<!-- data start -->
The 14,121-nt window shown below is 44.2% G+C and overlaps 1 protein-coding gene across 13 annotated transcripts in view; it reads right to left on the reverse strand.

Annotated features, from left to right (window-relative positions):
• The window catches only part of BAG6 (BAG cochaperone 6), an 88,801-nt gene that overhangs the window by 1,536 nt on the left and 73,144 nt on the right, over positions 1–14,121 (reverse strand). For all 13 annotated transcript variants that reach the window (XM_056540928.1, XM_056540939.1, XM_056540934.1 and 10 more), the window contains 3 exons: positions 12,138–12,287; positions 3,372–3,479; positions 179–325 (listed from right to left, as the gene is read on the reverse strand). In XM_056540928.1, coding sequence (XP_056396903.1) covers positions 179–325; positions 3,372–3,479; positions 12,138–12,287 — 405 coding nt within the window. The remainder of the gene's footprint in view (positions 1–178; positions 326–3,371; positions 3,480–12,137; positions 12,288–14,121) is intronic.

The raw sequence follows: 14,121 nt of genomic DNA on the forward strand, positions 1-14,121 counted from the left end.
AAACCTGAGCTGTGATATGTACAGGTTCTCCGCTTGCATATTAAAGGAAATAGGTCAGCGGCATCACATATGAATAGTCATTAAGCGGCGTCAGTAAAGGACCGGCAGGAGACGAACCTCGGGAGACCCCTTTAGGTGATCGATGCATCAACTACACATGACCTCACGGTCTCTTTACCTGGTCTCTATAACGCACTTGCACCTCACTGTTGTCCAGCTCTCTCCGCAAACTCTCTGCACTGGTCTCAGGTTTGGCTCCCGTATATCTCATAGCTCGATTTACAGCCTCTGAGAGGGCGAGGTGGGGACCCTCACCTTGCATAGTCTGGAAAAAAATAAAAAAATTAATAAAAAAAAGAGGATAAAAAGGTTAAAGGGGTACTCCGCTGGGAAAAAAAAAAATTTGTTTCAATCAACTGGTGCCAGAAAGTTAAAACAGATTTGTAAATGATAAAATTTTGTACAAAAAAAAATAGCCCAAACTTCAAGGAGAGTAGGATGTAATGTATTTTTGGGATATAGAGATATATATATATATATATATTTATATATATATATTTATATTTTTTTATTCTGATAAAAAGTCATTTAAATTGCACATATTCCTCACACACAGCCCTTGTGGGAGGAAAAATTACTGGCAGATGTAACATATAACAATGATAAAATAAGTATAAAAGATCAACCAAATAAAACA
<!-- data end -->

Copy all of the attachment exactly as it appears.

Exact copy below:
The 14,121-nt window shown below is 44.2% G+C and overlaps 1 protein-coding gene across 13 annotated transcripts in view; it reads right to left on the reverse strand.

Annotated features, from left to right (window-relative positions):
• The window catches only part of BAG6 (BAG cochaperone 6), an 88,801-nt gene that overhangs the window by 1,536 nt on the left and 73,144 nt on the right, over positions 1–14,121 (reverse strand). For all 13 annotated transcript variants that reach the window (XM_056540928.1, XM_056540939.1, XM_056540934.1 and 10 more), the window contains 3 exons: positions 12,138–12,287; positions 3,372–3,479; positions 179–325 (listed from right to left, as the gene is read on the reverse strand). In XM_056540928.1, coding sequence (XP_056396903.1) covers positions 179–325; positions 3,372–3,479; positions 12,138–12,287 — 405 coding nt within the window. The remainder of the gene's footprint in view (positions 1–178; positions 326–3,371; positions 3,480–12,137; positions 12,288–14,121) is intronic.

The raw sequence follows: 14,121 nt of genomic DNA on the forward strand, positions 1-14,121 counted from the left end.
AAACCTGAGCTGTGATATGTACAGGTTCTCCGCTTGCATATTAAAGGAAATAGGTCAGCGGCATCACATATGAATAGTCATTAAGCGGCGTCAGTAAAGGACCGGCAGGAGACGAACCTCGGGAGACCCCTTTAGGTGATCGATGCATCAACTACACATGACCTCACGGTCTCTTTACCTGGTCTCTATAACGCACTTGCACCTCACTGTTGTCCAGCTCTCTCCGCAAACTCTCTGCACTGGTCTCAGGTTTGGCTCCCGTATATCTCATAGCTCGATTTACAGCCTCTGAGAGGGCGAGGTGGGGACCCTCACCTTGCATAGTCTGGAAAAAAATAAAAAAATTAATAAAAAAAAGAGGATAAAAAGGTTAAAGGGGTACTCCGCTGGGAAAAAAAAAAATTTGTTTCAATCAACTGGTGCCAGAAAGTTAAAACAGATTTGTAAATGATAAAATTTTGTACAAAAAAAAATAGCCCAAACTTCAAGGAGAGTAGGATGTAATGTATTTTTGGGATATAGAGATATATATATATATATATATTTATATATATATATTTATATTTTTTTATTCTGATAAAAAGTCATTTAAATTGCACATATTCCTCACACACAGCCCTTGTGGGAGGAAAAATTACTGGCAGATGTAACATATAACAATGATAAAATAAGTATAAAAGATCAACCAAATAAAACA